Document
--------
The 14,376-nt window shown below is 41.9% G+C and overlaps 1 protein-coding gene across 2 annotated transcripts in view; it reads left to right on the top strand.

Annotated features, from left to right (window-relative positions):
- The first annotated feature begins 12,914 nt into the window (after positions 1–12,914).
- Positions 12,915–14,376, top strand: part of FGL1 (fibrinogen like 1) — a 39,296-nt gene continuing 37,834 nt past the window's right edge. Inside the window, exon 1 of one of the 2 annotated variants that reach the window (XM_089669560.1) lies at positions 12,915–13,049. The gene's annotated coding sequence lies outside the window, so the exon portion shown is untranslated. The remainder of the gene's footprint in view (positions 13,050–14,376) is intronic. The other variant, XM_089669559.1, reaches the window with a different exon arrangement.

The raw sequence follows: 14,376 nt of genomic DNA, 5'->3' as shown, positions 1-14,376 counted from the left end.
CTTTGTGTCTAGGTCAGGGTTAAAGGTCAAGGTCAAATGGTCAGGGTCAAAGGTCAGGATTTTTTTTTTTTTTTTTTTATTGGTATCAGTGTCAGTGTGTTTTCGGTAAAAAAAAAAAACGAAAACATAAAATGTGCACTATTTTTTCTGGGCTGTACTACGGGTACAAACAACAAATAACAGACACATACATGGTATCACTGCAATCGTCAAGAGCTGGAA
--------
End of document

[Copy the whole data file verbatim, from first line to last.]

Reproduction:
The 14,376-nt window shown below is 41.9% G+C and overlaps 1 protein-coding gene across 2 annotated transcripts in view; it reads left to right on the top strand.

Annotated features, from left to right (window-relative positions):
- The first annotated feature begins 12,914 nt into the window (after positions 1–12,914).
- Positions 12,915–14,376, top strand: part of FGL1 (fibrinogen like 1) — a 39,296-nt gene continuing 37,834 nt past the window's right edge. Inside the window, exon 1 of one of the 2 annotated variants that reach the window (XM_089669560.1) lies at positions 12,915–13,049. The gene's annotated coding sequence lies outside the window, so the exon portion shown is untranslated. The remainder of the gene's footprint in view (positions 13,050–14,376) is intronic. The other variant, XM_089669559.1, reaches the window with a different exon arrangement.

The raw sequence follows: 14,376 nt of genomic DNA, 5'->3' as shown, positions 1-14,376 counted from the left end.
CTTTGTGTCTAGGTCAGGGTTAAAGGTCAAGGTCAAATGGTCAGGGTCAAAGGTCAGGATTTTTTTTTTTTTTTTTTTATTGGTATCAGTGTCAGTGTGTTTTCGGTAAAAAAAAAAAACGAAAACATAAAATGTGCACTATTTTTTCTGGGCTGTACTACGGGTACAAACAACAAATAACAGACACATACATGGTATCACTGCAATCGTCAAGAGCTGGAA